BOISE, Idaho — The U.S. Bureau of Land Management has extended the public comment period on the agency’s plan to withdraw 10 million acres of public lands in six western states from potential mineral extraction to protect habitat for the greater sage grouse.
The comment period will last about three additional weeks to Jan. 15, with public meetings scheduled in Idaho, Montana, Nevada, Oregon, Utah and Wyoming in December.
The BLM is seeking comments ahead of creating an environmental impact statement before making a final decision on whether to withdraw the public lands for 20 years.
Some aspects federal authorities want to analyze include the economic effects of withdrawing the lands, wilderness characteristics, American Indian resources, mineral resources and recreation.
“We really want to make sure everyone has the opportunity to comment on the proposed withdrawal,” said BLM spokesman Mark Mackiewicz.
The proposed withdrawal of the lands — subject to an 1872 mining law meant to encourage development of Western land — is part of new U.S. policies announced in September. At the same time, the U.S. Fish and Wildlife Service said sage grouse didn’t need federal protections under the Endangered Species Act.
Under the 1872 mining law, federal officials don’t have the discretion to deny mining claims. Withdrawing the 10 million acres from being subject to that law would allow BLM officials to block mining claims.
The 10 million acres are already under a two-year freeze from new mining claims while the BLM prepares its environmental impact statement. The freeze doesn’t affect mining claims already in place.
Jack Lyman of the Idaho Mining Association said banning mining on 3 million acres in Idaho would limit future mineral extraction.
“This is a big issue for the mining community,” he said. “This is where we’re going to find the minerals in the next 5, 10, 20, 50 years.”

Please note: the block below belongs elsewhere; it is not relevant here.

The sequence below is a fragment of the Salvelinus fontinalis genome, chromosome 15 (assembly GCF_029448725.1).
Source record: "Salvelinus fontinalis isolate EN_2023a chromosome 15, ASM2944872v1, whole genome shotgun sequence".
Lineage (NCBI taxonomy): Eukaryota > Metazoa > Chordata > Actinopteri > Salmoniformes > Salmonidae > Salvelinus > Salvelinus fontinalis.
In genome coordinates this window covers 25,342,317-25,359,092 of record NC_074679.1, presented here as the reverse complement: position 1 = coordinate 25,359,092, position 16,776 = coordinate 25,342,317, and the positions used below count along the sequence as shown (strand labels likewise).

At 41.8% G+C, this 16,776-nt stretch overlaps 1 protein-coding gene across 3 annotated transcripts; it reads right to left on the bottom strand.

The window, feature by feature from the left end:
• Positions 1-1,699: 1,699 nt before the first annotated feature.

John Robison of the Idaho Conservation League said withdrawing the lands is a good step.
“The priority of just about everything else over sage-grouse is why this amazing bird was being considered for protections under the Endangered Species Act,” he said in a statement.
John Freemuth, a Boise State University professor and public lands expert, said the two-year review will give the BLM an opportunity to see what kinds of minerals are in the 10 million acres that are considered key sage grouse habitat.
How much, if any, would end up being set aside is unclear. The decision in two years would be made by the administration that follows President Barack Obama’s.
Freemuth said excluding some sage grouse habitat from the 1872 mining law could play a role in a federal judge’s decision involving federal lawsuits that have already been filed challenging restrictions in sage grouse areas.
The withdrawal could also play a role in federal court, he said, if environmental groups opt to file lawsuits challenging the decision not to list sage grouse, a bird about the size of a chicken. Males are known puffing their chest feathers and dancing while vying for female mates.
“In that sense (the withdrawal) was proactive to create enough evidence for a federal judge should there be a lawsuit from the environmental side,” Freemuth said.
The U.S. Fish and Wildlife Service in five years will also revisit whether sage grouse need federal protections.